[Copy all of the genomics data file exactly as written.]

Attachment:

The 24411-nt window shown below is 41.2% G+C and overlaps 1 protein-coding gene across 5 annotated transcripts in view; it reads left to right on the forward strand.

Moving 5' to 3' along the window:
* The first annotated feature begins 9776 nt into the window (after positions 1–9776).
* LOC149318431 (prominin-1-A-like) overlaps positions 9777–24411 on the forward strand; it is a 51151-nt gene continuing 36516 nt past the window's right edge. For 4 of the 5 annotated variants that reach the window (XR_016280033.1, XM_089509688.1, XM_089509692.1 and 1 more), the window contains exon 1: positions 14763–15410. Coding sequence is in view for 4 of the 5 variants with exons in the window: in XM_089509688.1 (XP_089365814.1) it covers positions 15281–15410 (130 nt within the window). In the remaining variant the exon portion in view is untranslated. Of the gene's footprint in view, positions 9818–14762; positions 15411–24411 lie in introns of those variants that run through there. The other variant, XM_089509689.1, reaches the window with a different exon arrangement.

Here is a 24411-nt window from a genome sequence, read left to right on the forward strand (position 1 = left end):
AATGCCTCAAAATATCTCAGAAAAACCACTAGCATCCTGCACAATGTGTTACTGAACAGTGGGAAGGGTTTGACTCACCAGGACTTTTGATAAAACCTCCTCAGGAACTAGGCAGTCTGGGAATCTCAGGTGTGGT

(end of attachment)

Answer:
The 24411-nt window shown below is 41.2% G+C and overlaps 1 protein-coding gene across 5 annotated transcripts in view; it reads left to right on the forward strand.

Moving 5' to 3' along the window:
* The first annotated feature begins 9776 nt into the window (after positions 1–9776).
* LOC149318431 (prominin-1-A-like) overlaps positions 9777–24411 on the forward strand; it is a 51151-nt gene continuing 36516 nt past the window's right edge. For 4 of the 5 annotated variants that reach the window (XR_016280033.1, XM_089509688.1, XM_089509692.1 and 1 more), the window contains exon 1: positions 14763–15410. Coding sequence is in view for 4 of the 5 variants with exons in the window: in XM_089509688.1 (XP_089365814.1) it covers positions 15281–15410 (130 nt within the window). In the remaining variant the exon portion in view is untranslated. Of the gene's footprint in view, positions 9818–14762; positions 15411–24411 lie in introns of those variants that run through there. The other variant, XM_089509689.1, reaches the window with a different exon arrangement.

Here is a 24411-nt window from a genome sequence, read left to right on the forward strand (position 1 = left end):
AATGCCTCAAAATATCTCAGAAAAACCACTAGCATCCTGCACAATGTGTTACTGAACAGTGGGAAGGGTTTGACTCACCAGGACTTTTGATAAAACCTCCTCAGGAACTAGGCAGTCTGGGAATCTCAGGTGTGGT